10. Do you have stretch marks as an adolescent or adult even without a large weight gain or loss?

11. Are your teeth or were your teeth before orthodontic treatment crowded with teeth growing over teeth?

12. Did puberty start a little later for you than others?

13. Are you easily tired?

14. Do you tend toward apathy?

15. Do you have a tendency toward iron-deficiency anemia or test borderline?

16. Do you have eczema or psoriasis?

17. Do you have tingling sensations or even tremors in your arms or legs?

18. Do you tend to have paler skin than other family members?

19. Do you tend to get overwhelmed in stressful situations?

20. Do you have trouble remembering your dreams?

21. Are you now or have you been a vegetarian?

22. Are you now or have you before been an alcoholic?

23. Do you find yourself socially withdrawn and dependent fairly strongly on one person?

24. Do you have poor short-term memory?

25. Poor ability to cope with stress?

26. Mood swings or temper outbursts?

27. Much higher capability and alertness in the evening compared to mornings?

28. Sensitive to bright light?

Supportive Treatment

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Response to Treatment

Individuals with pyroluria, loosely called pyrolurics, will notice marked benefit with the protocol in about 6 weeks. Although, most people, especially with long-standing anxiety, will require 6 months of treatment, my pyroluric patients have been able to discontinue their protocol after 3-4 months and then use the supplements on an “as needed” basis. Since pyroluria is a genetic condition, supplementation will be required for a lifetime; however, most patients are able to take supplement breaks. The pyroluric patient will notice the familiar inner tension as a sign to return to the protocol.


As a clinician who specializes in the nutritional management of stress, I can say that pyroluria is NOT the most common nutritional cause of anxiety. It is a cause that is worthy of attention, however. Admittedly, there is a dearth of adequate research and scientific articles on the topic. However, my clinical experience has proven it worth consideration. The level of anxiety and inner tension experienced by a pyroluric is considerable. The benefits of diagnosing and treating pyroluria are life changing. I encourage each of you to add it to your differential diagnosis when assessing a patient with a history of anxiety.

Case Study


27-year-old female

No significant past medical history

Chief complaint: Anxiety

Claire was fair-skinned, freckled and thin. She described herself as always uptight, perfectionist, unable to relax, mild insomnia, easily startled, worrier. She remembers being this way most of her life, although her anxiety seems to be getting worse over the past few years. She describes her mother as highly anxious and over protective, although her mother has denied any anxiety issues. Her twin sister has similar issues with anxiety.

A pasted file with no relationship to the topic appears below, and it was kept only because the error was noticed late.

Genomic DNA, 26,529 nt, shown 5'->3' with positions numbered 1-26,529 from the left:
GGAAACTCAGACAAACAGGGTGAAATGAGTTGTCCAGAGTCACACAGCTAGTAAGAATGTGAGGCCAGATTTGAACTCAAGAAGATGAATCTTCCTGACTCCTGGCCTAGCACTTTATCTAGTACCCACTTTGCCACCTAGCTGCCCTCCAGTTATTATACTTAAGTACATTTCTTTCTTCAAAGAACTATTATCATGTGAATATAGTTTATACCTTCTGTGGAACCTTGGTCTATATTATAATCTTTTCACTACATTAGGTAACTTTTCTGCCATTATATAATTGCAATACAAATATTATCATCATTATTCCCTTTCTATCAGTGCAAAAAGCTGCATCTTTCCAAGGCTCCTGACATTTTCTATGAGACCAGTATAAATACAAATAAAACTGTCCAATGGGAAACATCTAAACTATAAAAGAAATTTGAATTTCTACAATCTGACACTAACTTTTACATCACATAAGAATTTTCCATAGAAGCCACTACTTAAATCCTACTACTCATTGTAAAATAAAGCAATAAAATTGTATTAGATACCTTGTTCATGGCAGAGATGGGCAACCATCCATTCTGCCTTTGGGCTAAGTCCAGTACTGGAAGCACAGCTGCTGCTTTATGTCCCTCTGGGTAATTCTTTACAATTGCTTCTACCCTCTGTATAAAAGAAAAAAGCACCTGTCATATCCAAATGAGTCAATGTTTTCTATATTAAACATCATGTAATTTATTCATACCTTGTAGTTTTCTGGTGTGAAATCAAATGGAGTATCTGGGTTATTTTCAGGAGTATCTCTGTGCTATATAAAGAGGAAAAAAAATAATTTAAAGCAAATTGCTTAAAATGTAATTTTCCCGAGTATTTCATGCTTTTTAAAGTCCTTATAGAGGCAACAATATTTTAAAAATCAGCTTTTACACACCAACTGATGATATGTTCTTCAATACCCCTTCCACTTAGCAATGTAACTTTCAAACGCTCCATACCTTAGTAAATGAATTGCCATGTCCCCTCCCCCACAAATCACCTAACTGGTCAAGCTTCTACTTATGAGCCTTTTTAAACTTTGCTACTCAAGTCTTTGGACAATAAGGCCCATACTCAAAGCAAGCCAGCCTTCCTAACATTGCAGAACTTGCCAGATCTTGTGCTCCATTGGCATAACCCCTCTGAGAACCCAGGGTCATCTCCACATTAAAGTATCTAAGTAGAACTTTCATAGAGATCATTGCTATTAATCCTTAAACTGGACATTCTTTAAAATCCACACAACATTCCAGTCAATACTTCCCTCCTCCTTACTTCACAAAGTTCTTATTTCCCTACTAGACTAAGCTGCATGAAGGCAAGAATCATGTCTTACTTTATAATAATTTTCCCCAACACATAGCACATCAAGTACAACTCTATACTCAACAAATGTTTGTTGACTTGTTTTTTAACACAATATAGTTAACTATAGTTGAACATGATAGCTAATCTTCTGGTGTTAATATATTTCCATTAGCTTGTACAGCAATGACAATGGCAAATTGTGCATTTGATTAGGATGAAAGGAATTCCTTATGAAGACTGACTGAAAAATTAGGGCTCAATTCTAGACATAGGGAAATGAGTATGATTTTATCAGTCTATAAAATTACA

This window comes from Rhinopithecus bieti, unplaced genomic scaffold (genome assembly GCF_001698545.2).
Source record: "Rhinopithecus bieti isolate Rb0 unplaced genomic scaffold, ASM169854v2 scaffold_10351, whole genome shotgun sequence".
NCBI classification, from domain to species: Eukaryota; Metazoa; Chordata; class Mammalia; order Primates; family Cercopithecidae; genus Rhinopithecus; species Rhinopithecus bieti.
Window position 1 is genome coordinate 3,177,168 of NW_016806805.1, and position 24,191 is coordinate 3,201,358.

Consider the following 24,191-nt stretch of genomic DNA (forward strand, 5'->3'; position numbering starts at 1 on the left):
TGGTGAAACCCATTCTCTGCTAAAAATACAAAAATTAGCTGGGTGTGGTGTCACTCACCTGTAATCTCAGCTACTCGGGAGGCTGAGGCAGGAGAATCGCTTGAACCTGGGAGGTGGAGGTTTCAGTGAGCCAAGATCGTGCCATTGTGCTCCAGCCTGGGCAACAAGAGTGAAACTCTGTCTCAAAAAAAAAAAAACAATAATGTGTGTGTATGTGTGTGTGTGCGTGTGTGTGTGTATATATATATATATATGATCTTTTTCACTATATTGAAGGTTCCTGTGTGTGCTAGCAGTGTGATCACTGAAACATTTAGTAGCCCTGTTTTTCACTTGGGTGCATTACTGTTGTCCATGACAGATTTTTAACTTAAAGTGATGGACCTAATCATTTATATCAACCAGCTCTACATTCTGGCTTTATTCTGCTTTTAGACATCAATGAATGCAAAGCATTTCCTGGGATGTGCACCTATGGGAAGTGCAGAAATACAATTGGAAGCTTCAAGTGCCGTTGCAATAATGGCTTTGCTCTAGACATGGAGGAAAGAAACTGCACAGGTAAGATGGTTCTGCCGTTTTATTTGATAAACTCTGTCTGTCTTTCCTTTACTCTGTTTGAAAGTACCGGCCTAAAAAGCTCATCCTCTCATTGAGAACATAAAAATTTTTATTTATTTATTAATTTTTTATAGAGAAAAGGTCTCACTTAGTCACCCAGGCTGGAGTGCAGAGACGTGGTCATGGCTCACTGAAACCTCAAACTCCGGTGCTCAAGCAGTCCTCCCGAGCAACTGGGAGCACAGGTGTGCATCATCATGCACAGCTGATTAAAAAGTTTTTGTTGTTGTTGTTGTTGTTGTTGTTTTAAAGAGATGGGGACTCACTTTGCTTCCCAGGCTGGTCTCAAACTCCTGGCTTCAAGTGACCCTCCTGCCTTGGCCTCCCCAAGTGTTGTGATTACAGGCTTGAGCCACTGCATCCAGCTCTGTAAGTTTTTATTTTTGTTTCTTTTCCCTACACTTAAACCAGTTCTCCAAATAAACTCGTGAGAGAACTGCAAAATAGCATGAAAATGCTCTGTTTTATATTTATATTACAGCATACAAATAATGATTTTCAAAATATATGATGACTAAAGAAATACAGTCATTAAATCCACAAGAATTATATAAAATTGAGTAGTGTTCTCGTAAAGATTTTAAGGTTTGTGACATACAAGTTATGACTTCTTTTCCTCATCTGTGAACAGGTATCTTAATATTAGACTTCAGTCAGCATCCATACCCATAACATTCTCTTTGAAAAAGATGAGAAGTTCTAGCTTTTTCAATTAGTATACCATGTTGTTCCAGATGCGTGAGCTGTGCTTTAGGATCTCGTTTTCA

Patient was seeing a counselor and had tried numerous antidepressant and antianxiety medications without lasting relief.

PE: numerous white spots on nails, cold extremities, otherwise unremarkable

Labs: Mild anemia (borderline low Hgb and Hct, decreased MCV, elevated RDW, ferritin at 11ng/mL, otherwise unremarkable)

Recommendations: While waiting for the results of her pyroluria test, I placed her on a diet focused on stabilizing blood sugar levels. I gave her specific recommendations for decreasing stress (regular exercise, breathing techniques).

Pyroluria test: Positive at 25mcg/dL

Patient started the complete pyroluria protocol. At her 2 week follow-up, she noticed mild improvement in sleep. I did not hear from the patient again for 5 months. After 5 months she sent me an email update. She was feeling so much better after 3 months on the protocol that she decided to make a change. She moved across the country and started a new job. Her stress levels were manageable and she felt stronger than she could remember. She was also training for a marathon. Her focus was now on convincing her sister to take a pyroluria test.

Sherri Jacobs headshotSherri Jacobs, ND, CNS graduated from Bastyr University in 2005. Her practice is centered on nutrition therapy for women’s health, weight loss and stress management. She is co-creator of the 360 Weight Loss Plan. You can find more information about Dr. Jacobs and her practice at



1. Larson J. Depression-Free Naturally: 7 Weeks to Eliminating Anxiety, Despair, Fatigue, and Anger from Your Life. New York, NY: Random House Publishing Group; 1999.

2. Kaslow J. Pyroluria. Web site. Accessed January 25, 2010.